Editor’s Note: Mary Beth Laughton is president and CEO of Athleta. The opinions expressed in this commentary are her own.

When I started my career in the late 1990s, only six women had ever broken the proverbial glass ceiling to become CEOs of Fortune 500 companies. This small but mighty group was an inspiration to young women like me just starting their careers, especially considering the uphill battle we faced when it came to gender equality (at the time, women earned 77 cents for every dollar earned by men).

Last year, the number of women running businesses on the Fortune 500 hit a record of 41. And while I’m proud to be one of the women who lead billion-dollar brands, there still aren’t enough of us. The tide has turned, but we still have a long way to go.

Businesses can play a key role in supporting women, and some have already taken action to create a culture and business that prioritizes them. Now, it’s time for all companies to work on leveraging these opportunities (and finding new ones) to be a catalyst for change.

Establish equal pay for women

You’ve likely heard the statistics before, but the pill never gets easier to swallow: Today, on average women earn 82 cents for every dollar a man earns. The wage gap is even greater for some, especially mothers and women of color.

Paying women in the workplace fairly shouldn’t be an innovative approach to doing business. It must be basic table stakes for any company.

While independent data validation helps ensure transparency and unbiased results, companies of any size can institute an internal assessment that determines pay equity, helping build inclusive workplaces where everyone is given an equal opportunity to succeed.

Create equitable supply chains

About 190 million women work in the global supply chain industry. Many women garment workers live and work in countries that have constrained social safety nets in place, which often means limited access to education and health care — both of which play key roles in enabling upward personal and professional mobility. While there has been enormous focus in the apparel sector on this topic over the last decade, there remains significant work to be done.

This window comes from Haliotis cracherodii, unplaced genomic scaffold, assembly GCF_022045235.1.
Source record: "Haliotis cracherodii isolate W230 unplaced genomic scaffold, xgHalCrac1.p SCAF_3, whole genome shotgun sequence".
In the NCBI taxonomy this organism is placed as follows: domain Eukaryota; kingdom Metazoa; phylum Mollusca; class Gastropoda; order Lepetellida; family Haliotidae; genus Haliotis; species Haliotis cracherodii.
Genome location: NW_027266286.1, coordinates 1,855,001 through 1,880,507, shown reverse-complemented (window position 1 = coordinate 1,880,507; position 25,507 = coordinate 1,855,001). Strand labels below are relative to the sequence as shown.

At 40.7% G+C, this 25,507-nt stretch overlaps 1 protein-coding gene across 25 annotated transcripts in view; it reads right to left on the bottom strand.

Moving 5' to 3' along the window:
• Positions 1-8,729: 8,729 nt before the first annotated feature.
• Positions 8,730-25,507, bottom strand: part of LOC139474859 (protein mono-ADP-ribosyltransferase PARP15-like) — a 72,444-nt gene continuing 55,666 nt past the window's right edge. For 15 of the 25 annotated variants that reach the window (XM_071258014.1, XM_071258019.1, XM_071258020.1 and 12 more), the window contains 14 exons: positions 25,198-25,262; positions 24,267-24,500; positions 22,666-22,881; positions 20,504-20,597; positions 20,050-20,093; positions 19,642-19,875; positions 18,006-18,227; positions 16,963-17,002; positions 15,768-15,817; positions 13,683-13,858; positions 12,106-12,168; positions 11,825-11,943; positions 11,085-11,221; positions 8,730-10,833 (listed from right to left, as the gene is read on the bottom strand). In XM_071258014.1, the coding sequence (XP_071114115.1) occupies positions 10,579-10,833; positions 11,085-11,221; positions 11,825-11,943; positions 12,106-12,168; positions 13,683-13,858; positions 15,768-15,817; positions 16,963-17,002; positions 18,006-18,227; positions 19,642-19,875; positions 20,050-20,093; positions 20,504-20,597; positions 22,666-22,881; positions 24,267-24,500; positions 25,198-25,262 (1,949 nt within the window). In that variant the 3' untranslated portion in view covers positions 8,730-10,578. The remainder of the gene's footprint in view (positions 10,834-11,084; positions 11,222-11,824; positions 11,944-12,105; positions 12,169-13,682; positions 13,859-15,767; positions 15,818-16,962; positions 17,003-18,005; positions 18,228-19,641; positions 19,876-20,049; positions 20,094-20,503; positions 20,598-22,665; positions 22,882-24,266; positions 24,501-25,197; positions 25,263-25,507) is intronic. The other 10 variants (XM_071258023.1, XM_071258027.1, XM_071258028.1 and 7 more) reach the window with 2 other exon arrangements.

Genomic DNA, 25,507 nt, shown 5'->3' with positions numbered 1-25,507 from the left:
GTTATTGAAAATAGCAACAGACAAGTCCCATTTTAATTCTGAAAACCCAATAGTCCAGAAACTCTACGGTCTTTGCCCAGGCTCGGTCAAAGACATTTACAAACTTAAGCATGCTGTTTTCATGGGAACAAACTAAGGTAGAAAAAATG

For the past 15 years, Gap Inc. has combatted this disparity head-on through its Personal Advancement & Career Enhancement (P.A.C.E.) program, which provides women in the global apparel industry and surrounding communities with foundational life skills, technical training and support to advance in their personal and professional lives. Since the program was established, more than 35 partners have rolled out P.A.C.E. to their own supply chains, including PVH Corp., Hasbro and New Balance. More than 1 million women and girls have participated in Gap Inc.’s program across 17 countries where our clothes are made, giving women a voice and an opportunity to positively change the trajectory of their lives and their family’s lives.

Companies must invest in evaluating their suppliers and establish a clear methodology to assess how they treat and promote women. For instance, a company could require their factories to achieve gender parity at supervisor levels by a certain year. They could also work with community-based organizations that seek to address root causes of gender inequities. A comprehensive, holistic approach to women’s empowerment — one that includes aligning a company’s values with its sourcing decisions — can meaningfully move the needle on systemic gender-based issues that are prevalent in global supply chains.